Tag Archives: SAE J

SAE J1301_201702

Truck Deformation Classification

Published by: 2017-02-23 / 2017-02-23

The scope and purpose of this SAE Recommended Practice is to provide a classification system for deformation sustained by trucks involved in collisions on the highway. Application of the document is limited to medium trucks, heavy trucks, and articulated combinations.

The TDC classifies collision contact deformation, as opposed to induced deformation, so that the deformation is segregated into rather narrow limits or categories. Studies of collision deformation can then be performed on one or many data banks with assurance that data under study are of essentially the same type.

Many of the features of the SAE J224 MAR80 have been retained in this document, although the characters within specific columns vary. Each document must therefore be applied to the appropriate vehicle type. It is also important to note that the Truck Deformation Classification (TDC) does not identify specific vehicle configurations and body types.

The TDC is an expression, useful to persons engaged in vehicle safety, to appropriately describe a collision-damaged truck with conciseness in oral and written communications. The TDC is also a research tool; however, it has not been designed for use in impact energy computation. The research community is cautioned not to attempt direct conversion calculations from the TDC to energy equivalents required to duplicate the damage.

The system consists of seven alphanumeric characters arranged in a specific order to form a descriptive composite of the vehicle damage (see Figure 1). The characters describe the principal force direction, location, specific area, type, and extent of damage.

The individual character positions are referenced by column number for identification. The definition of each classification is provided in subsequent sections.

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SAE J224_201702

Collision Deformation Classification

Published by: 2017-02-23 / 2017-02-23

The purpose and scope of this SAE Recommended Practice is to provide a basis for classification of the extent of vehicle deformation caused by vehicle accidents on the highway. It is necessary to classify collision contact deformation (as opposed to induced deformation) so that the accident deformation may be segregated into rather narrow limits. Studies of collision deformation can then be performed on one or many data banks with assurance that the data under study are of essentially the same type.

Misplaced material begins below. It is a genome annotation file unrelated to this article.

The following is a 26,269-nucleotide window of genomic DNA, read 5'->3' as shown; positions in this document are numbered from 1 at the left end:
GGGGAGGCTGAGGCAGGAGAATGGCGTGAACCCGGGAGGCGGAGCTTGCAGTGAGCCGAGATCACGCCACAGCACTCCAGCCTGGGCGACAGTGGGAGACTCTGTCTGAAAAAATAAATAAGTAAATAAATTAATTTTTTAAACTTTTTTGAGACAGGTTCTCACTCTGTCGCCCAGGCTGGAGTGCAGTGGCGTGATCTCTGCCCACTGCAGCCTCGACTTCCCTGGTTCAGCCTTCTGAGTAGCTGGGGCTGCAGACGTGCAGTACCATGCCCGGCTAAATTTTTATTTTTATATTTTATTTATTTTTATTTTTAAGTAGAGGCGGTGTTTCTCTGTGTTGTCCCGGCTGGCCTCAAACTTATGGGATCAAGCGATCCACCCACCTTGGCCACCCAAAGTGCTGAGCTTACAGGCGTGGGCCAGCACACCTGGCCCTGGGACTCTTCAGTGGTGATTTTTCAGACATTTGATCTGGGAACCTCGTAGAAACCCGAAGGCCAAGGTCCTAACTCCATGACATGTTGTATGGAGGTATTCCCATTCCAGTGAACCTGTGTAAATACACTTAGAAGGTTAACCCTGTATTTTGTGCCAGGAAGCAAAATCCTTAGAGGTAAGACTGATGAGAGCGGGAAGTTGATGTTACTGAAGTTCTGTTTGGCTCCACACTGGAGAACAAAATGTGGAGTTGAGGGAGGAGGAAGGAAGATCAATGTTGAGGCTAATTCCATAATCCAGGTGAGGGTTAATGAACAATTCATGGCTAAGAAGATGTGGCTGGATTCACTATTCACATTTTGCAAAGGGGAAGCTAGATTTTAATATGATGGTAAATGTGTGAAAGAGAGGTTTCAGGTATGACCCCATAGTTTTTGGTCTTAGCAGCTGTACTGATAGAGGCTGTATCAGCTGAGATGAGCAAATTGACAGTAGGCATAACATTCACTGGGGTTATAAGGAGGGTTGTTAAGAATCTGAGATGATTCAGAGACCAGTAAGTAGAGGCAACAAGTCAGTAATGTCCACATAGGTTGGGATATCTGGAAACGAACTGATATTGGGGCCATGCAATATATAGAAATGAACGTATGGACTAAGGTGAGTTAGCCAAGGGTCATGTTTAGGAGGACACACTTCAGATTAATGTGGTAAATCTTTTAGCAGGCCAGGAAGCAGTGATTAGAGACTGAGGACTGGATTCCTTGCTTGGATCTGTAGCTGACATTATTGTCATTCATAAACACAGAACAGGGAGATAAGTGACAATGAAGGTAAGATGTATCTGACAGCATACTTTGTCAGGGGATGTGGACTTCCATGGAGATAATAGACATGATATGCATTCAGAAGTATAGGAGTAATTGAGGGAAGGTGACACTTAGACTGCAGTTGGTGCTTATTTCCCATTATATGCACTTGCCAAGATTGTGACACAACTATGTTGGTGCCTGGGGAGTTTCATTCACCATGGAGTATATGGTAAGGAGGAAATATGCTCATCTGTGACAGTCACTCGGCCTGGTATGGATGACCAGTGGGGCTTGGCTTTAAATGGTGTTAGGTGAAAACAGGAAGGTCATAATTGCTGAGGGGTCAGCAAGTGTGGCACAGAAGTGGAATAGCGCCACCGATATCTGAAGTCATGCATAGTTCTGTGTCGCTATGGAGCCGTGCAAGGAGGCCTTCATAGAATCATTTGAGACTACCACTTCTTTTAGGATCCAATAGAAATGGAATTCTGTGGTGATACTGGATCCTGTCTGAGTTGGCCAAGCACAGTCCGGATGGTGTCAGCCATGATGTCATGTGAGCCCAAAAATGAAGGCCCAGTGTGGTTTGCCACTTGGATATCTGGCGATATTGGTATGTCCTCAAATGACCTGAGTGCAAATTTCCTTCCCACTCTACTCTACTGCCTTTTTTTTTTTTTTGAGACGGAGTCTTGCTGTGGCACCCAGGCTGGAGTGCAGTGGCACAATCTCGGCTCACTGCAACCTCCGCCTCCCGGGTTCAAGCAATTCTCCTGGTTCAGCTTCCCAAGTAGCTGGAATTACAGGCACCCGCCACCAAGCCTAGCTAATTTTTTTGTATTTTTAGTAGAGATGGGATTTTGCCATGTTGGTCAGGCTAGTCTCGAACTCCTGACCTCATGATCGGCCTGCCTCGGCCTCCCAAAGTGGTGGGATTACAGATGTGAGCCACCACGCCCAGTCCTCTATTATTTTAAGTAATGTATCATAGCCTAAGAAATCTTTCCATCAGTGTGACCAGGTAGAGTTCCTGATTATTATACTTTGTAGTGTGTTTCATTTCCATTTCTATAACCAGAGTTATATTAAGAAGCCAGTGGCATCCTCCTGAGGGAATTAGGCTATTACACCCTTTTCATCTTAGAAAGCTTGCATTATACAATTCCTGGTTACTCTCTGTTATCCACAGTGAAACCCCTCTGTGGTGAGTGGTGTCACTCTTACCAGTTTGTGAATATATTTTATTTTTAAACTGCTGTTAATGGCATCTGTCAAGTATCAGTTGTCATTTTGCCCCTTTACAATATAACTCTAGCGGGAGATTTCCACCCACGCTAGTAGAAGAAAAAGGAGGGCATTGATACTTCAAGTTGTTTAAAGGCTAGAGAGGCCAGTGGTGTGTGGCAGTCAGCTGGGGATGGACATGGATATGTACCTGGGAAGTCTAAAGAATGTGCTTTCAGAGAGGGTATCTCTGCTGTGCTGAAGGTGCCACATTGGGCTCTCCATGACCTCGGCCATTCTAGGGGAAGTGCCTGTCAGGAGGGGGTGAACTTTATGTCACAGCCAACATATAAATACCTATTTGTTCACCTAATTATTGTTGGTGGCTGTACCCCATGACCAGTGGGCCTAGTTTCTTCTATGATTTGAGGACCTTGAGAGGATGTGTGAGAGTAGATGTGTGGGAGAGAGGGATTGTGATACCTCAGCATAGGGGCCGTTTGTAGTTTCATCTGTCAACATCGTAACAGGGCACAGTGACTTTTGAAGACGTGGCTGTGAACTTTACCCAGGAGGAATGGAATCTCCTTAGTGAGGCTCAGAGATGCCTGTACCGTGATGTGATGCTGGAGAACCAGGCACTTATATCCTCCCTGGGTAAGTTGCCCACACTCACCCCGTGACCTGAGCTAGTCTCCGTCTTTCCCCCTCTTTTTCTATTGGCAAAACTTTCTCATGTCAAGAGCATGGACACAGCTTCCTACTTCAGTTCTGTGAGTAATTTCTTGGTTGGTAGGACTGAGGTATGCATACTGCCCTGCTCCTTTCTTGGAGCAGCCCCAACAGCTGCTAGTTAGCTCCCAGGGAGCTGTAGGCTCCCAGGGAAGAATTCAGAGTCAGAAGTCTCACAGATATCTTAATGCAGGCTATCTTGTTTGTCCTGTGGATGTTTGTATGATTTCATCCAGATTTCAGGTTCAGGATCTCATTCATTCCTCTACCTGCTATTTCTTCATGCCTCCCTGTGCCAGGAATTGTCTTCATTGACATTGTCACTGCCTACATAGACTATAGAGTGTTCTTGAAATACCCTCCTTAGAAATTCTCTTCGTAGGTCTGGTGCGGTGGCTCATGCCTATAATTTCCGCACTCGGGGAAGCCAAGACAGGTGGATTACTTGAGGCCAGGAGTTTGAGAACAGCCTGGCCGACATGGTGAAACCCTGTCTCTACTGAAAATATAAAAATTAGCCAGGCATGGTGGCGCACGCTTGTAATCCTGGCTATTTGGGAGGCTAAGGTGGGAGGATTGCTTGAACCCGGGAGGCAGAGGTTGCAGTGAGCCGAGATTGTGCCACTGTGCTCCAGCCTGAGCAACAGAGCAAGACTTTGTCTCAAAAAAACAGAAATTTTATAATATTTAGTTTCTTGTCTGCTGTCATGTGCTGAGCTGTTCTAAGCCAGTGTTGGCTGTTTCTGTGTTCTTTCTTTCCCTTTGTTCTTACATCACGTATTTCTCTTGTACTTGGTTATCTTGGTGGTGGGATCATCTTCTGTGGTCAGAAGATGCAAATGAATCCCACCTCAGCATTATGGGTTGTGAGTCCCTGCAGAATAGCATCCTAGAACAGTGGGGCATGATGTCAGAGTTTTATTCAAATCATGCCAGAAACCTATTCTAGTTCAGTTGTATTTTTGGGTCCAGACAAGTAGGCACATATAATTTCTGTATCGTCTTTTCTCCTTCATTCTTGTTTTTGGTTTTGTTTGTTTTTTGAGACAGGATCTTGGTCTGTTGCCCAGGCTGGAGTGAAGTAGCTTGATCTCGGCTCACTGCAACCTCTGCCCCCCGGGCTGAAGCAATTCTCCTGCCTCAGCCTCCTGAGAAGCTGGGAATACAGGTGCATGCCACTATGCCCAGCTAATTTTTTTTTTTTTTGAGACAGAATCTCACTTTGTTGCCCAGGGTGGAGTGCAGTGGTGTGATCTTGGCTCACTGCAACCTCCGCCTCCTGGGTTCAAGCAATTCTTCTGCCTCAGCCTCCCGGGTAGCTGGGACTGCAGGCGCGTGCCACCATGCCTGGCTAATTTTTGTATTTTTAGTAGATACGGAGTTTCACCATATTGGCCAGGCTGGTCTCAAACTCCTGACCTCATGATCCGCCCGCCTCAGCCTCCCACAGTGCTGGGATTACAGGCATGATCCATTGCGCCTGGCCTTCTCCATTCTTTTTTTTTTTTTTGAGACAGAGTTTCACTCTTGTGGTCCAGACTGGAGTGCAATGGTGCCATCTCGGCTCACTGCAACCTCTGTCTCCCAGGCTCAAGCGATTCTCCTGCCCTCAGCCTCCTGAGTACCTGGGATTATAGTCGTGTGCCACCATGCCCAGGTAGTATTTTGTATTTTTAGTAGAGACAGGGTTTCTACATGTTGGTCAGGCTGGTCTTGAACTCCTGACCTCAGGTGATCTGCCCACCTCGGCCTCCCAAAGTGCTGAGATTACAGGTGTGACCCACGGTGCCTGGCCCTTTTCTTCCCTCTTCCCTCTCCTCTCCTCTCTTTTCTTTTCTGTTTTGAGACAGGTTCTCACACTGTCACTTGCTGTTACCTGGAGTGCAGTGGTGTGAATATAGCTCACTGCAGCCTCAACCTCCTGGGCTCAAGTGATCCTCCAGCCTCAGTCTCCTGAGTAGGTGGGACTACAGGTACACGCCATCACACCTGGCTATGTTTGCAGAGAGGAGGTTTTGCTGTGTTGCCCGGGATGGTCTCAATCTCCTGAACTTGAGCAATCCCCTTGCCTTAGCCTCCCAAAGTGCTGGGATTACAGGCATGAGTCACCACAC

The seven-character code is also an expression useful to persons engaged in automobile safety, to describe appropriately a field-damaged vehicle with conciseness in their oral and written communications. Although this classification system was established primarily for use by professional teams investigating accidents in depth, other groups may also find it useful.

The classification system consists of seven characters, three numeric, and four alphameric, arranged in a specific order. The characters describe the deformation detail concerning the direction, location, size of the area, and extent which, combined together, form a descriptive composite of the vehicle damage. The individual character positions are referred to by column number for identification and computer storage compatibility as illustrated in Figure 1. The definition of each classification is provided in subsequent sections. An Appendix is also provided to assist in application and interpretation.

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SAE J2697_201702

Inverter Requirements for Class Eight Trucks – Truck and Bus

Published by: 2017-02-07 / 2017-02-07

This SAE Recommended Practice is intended to describe the application of single-phase DC to AC inverters, and bidirectional inverter/chargers, which supply power to ac loads in Class heavy duty on-highway trucks (10K GVW). The document identifies appropriate operating performance requirements and adds some insight into inverter selection.

– This document applies to factory and after-market installed DC-to-AC inverter systems (Including inverter chargers) providing up 3000 W of 120 VAC line-voltage power as a convenience for operator and passenger use. Such inverters are intended to power user loads not essential to vehicle Operation or safety (e.g., HVAC, TV, microwave ovens, battery chargers for mobile phones or laptop computers, audio equipment, etc.).

– Systems incorporate the inverter itself as well as the input, output, control, and signal wiring associated with the inverter. Requirements are given for the performance, safety, reliability, and environmental compatibility of the system.

– These are recommended requirements to be used by vehicle manufacturers in the development of their own specifications, which may incorporate more or less stringent requirements.

– This document scope excludes military vehicles, bus and 28 V systems.

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This publication is available both in printed and PDF edition.